Educated and knowledgeable leaders must stop forcing a policy of criminalizing addiction. Addiction is a medical condition. If we, as a nation, are going to continue to penalize addicts for a medical condition, then it is time to criminalize diabetes and jail any diabetic seen consuming a 2-liter bottle of soda with dinner — and lock them up in a prison where they can be fed high-sugar, high-carbohydrate diets that will exacerbate their medical conditions.


Understanding the wiring in an addict’s brain.


A key weapon in the battle against urban and rural drug proliferation is funding for non-criminal support systems — safe houses, recovery centers, and non-financial support for addicts are important elements of any community drug policy. Stemming the flow of money from the public, to addicts, to the dealers is perhaps the most critical part of drug interdiction. It cannot be accomplished by civil forfeitures, police seizures, and other failed programs touted by Attorney General Jeff Sessions.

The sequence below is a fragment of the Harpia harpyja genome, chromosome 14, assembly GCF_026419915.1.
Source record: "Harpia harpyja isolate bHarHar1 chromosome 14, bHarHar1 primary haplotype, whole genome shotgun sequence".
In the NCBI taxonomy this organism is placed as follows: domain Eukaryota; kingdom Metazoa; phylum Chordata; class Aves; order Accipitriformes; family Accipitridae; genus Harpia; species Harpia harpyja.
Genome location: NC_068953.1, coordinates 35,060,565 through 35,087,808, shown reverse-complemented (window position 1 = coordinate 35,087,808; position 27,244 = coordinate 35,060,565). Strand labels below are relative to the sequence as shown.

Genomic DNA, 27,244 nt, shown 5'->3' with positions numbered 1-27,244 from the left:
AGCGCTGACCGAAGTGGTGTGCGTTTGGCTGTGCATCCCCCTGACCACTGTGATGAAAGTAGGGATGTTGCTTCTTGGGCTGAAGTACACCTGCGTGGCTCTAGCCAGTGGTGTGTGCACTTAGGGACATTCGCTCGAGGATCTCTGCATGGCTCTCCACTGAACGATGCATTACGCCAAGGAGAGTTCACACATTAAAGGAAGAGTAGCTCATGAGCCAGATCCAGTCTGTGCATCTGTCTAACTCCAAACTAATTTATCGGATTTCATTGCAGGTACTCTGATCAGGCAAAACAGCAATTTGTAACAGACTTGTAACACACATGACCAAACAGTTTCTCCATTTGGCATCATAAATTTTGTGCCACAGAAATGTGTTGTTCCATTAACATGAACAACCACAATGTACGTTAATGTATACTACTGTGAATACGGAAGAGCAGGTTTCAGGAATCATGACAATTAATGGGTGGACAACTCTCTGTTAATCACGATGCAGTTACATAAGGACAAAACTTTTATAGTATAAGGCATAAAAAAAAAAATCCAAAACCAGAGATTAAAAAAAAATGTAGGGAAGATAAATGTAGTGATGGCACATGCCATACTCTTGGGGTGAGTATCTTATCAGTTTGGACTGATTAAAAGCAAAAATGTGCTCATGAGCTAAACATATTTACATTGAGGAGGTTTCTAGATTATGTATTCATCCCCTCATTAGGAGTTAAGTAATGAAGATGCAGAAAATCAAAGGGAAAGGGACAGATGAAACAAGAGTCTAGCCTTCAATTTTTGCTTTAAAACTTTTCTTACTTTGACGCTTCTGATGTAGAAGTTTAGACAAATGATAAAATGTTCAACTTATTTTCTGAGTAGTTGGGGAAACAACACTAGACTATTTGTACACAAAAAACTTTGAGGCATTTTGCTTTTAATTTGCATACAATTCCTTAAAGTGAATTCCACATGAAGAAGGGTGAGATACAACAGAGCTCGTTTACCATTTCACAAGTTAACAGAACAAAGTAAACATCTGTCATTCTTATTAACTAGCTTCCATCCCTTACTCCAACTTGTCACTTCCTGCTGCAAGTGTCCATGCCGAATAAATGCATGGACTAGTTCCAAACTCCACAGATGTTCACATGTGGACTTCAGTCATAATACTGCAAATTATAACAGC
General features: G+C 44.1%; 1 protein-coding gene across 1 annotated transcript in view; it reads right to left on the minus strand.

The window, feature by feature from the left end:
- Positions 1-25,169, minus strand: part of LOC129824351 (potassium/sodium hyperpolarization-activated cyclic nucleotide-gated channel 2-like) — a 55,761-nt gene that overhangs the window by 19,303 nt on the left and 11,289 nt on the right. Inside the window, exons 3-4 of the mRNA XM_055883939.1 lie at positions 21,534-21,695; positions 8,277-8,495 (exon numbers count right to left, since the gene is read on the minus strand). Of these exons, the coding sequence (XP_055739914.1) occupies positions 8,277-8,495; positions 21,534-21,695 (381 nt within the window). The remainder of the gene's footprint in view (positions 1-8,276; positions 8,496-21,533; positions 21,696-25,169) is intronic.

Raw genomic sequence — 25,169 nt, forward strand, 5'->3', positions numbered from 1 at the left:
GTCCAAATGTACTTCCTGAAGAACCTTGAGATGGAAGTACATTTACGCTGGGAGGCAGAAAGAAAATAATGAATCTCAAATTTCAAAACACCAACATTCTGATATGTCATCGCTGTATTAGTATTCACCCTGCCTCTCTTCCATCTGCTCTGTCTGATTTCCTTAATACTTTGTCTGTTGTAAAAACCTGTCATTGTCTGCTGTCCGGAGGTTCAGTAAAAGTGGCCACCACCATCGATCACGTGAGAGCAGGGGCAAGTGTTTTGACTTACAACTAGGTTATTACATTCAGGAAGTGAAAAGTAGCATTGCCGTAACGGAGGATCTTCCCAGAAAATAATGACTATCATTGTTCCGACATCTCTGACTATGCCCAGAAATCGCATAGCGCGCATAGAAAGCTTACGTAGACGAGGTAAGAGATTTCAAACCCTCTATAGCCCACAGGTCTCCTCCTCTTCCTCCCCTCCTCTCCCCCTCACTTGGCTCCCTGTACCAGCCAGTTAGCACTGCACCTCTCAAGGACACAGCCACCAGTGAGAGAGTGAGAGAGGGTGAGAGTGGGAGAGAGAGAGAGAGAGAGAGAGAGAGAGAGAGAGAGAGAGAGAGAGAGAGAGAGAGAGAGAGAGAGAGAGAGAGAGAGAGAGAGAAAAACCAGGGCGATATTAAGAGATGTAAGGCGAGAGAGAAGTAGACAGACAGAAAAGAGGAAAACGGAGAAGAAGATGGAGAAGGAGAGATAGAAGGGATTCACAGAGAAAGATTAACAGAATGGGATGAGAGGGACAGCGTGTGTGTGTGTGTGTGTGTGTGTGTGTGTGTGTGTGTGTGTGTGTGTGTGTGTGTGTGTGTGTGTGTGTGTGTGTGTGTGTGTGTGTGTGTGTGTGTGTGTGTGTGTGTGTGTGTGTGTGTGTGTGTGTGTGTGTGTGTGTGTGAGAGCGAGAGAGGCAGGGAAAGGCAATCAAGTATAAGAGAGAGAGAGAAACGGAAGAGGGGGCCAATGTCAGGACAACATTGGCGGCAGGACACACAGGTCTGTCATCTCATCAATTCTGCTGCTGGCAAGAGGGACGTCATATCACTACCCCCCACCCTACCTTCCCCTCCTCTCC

While addicts may ultimately find other methods to obtain drugs, cash makes it too easy to satisfy the urge and accelerate usage. Eliminating cash flow creates a temporary roadblock that may allow enough time for a craving to pass, for a family member to intervene, or for the addict to make the first step towards remission by reaching out for help. Unfortunately, cash is available everywhere.

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No, it’s not your eyes. This sign really says: “Get your late night fix!”

With over 10,000 pawnshops in the nation, addicts have an easy source of cash where they can trade practically any commodity — legal or stolen — for a fix. The National Pawn Brokers Association paints America’s pawnshops as family-friendly places that are a great place to shop, but they are also the same places tearing other families apart.